RV that will fit in a sea container? - Page 2 - Fiberglass RV


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Old 10-11-2015, 01:46 AM   #15
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From my exposure to the Vancouver docks, it appeared that the crane operators took pleasure in running into, and over the white pickup trucks used to monitor operations.
I was advised to watch where I parked the company car. Was hoping it would get run over, but it never did.
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Old 10-11-2015, 02:52 AM   #16
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Yup they do which is why I got a new company vehicle on a fairly frequent bases :-)
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Old 10-11-2015, 03:31 AM   #17
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I'm always surprised at the vast info that members have. Thanks carol for this one .
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Old 10-11-2015, 05:57 AM   #18
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Hey, thanks everyone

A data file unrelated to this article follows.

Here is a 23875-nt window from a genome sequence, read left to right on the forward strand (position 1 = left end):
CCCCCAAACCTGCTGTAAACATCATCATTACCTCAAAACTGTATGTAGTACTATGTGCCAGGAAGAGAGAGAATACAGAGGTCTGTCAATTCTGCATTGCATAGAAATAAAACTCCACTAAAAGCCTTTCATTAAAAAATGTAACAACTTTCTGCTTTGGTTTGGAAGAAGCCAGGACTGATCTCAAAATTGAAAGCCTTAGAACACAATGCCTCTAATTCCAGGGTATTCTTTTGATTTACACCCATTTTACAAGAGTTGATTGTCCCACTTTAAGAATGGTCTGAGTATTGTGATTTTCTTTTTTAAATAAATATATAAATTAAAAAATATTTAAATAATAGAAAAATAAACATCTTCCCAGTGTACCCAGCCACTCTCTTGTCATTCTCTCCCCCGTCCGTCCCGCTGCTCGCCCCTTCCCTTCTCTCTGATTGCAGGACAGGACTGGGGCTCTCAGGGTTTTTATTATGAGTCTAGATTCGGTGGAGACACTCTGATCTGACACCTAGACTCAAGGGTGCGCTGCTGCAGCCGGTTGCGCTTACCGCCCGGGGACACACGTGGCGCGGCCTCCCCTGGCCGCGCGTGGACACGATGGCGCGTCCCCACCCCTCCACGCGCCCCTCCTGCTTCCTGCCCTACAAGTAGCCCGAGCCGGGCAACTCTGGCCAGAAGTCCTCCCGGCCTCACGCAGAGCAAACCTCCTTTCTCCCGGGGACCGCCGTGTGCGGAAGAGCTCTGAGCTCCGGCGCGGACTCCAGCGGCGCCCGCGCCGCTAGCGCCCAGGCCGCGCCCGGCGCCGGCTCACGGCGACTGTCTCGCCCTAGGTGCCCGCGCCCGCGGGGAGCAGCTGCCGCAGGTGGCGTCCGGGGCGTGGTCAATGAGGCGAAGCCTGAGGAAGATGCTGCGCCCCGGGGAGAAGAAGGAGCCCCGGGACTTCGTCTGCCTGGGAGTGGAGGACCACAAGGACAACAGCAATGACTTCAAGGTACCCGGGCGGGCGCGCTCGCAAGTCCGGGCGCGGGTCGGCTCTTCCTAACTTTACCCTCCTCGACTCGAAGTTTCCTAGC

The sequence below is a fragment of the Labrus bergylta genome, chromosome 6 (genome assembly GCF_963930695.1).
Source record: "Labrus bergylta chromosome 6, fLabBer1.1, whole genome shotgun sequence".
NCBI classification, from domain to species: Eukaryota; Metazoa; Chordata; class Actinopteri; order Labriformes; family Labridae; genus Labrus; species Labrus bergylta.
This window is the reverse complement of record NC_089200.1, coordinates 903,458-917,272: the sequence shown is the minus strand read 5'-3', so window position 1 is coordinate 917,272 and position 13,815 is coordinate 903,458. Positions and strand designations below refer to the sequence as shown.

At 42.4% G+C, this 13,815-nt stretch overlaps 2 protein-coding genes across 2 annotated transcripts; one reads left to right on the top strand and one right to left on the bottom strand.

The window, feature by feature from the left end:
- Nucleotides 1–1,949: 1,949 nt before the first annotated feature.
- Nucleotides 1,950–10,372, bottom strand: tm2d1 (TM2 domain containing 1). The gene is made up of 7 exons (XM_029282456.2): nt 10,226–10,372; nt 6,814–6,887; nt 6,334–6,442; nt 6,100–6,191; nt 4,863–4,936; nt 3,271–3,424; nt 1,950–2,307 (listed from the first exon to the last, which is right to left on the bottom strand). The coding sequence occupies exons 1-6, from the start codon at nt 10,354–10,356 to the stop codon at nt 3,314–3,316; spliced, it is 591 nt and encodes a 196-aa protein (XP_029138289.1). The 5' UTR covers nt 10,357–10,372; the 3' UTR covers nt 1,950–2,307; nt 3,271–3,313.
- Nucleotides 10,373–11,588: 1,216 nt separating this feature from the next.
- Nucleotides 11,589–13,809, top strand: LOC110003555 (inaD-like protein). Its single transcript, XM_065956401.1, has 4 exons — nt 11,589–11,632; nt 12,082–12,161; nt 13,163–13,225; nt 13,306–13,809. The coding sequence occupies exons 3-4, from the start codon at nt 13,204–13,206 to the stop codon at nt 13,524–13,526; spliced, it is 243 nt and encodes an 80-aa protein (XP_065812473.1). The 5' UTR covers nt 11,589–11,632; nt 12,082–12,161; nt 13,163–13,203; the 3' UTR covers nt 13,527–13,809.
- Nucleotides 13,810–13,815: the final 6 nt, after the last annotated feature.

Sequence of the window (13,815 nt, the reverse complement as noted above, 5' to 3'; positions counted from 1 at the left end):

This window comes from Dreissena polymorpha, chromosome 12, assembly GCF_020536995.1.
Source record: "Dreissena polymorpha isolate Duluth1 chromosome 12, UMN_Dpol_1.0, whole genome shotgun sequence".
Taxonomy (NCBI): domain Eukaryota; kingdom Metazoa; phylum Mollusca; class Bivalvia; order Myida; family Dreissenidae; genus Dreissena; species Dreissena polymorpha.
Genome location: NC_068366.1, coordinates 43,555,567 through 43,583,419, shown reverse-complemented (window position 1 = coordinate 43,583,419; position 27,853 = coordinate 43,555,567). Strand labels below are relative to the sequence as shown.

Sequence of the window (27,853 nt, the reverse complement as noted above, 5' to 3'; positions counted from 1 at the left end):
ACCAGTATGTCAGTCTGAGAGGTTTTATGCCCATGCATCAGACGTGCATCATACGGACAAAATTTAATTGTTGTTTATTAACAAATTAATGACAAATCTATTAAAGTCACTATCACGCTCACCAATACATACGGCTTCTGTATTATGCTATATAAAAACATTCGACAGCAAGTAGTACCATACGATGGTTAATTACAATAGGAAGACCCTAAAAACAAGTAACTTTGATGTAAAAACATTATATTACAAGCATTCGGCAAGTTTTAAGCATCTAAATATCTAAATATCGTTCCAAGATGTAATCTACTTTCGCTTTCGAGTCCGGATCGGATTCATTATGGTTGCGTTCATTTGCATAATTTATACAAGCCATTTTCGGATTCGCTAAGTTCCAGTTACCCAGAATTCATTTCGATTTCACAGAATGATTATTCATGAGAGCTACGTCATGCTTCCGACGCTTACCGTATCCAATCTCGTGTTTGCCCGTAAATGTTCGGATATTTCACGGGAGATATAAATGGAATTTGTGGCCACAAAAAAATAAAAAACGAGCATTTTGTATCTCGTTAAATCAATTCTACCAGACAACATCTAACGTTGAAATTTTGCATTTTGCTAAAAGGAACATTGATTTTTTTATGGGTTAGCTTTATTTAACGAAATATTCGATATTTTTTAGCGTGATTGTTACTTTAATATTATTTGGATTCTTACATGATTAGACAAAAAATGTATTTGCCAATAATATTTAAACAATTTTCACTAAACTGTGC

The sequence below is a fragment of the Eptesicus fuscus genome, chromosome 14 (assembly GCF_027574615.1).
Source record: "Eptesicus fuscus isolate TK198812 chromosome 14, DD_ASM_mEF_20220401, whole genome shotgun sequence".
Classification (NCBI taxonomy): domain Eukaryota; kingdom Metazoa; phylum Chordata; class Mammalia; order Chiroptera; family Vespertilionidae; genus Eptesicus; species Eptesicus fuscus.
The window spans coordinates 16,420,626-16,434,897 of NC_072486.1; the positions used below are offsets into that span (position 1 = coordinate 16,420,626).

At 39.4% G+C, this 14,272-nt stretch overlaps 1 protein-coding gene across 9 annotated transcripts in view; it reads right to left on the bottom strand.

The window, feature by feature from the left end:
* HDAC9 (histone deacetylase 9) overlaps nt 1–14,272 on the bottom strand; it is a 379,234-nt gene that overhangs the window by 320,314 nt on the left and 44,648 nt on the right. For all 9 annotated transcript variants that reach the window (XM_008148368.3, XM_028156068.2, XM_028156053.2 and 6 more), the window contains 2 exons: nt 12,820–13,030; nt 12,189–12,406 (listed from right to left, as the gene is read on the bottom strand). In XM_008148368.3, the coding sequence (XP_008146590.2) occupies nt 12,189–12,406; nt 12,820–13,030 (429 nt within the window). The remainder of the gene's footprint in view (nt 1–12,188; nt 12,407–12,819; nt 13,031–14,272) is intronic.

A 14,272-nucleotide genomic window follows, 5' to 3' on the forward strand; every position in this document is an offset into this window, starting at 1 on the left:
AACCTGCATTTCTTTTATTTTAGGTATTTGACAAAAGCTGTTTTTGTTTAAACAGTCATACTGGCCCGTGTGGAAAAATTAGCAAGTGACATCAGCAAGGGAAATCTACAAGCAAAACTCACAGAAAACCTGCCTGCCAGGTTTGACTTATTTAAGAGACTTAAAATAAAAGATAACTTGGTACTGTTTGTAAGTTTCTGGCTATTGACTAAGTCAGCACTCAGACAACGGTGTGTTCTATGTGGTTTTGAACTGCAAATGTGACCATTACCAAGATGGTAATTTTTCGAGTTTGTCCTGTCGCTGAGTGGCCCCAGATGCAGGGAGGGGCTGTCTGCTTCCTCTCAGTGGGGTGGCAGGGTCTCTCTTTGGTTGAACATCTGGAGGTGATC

Lots of great advice. I guess the bottom line is that where there's a will (and some dosh to back it) there's a way.

My advice from NZ was to expect export costs to come to around $NZ 15k for RoRo . . . but he was talking about a 31' Airstream. He says swapping to 220V isn't a big job, but the propane system can be a pain in the keister. That, by in large, US propane devices work fine, but they don't have the proper stamps and certifications and therefore don't pass regulations.

I guess that width is going to be more of a problem than height . . . and it's a bit easier to measure. One of the lovely things about NZ -- as compared to Florida -- is that A/C is not critical.

I'm off to look at a 2004 Casita Spirit Delux (17') today advertized in the local CL today.
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Old 10-11-2015, 09:58 AM   #19
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Originally Posted by JenR View Post
I'm thinking of taking a small trailer with me when I go to New Zealand. If it fits in a sea container it can be shipped along with personal effects and gets fully protected. Otherwise, it goes roll on roll off -- more expensive and could get damaged.

So: are any of these guys less than 7'8 1/2" tall on the outside? and narrower than 7'8 1/2? Actually, it has to fit through the door . . . so 7'8" is probably too high/wide.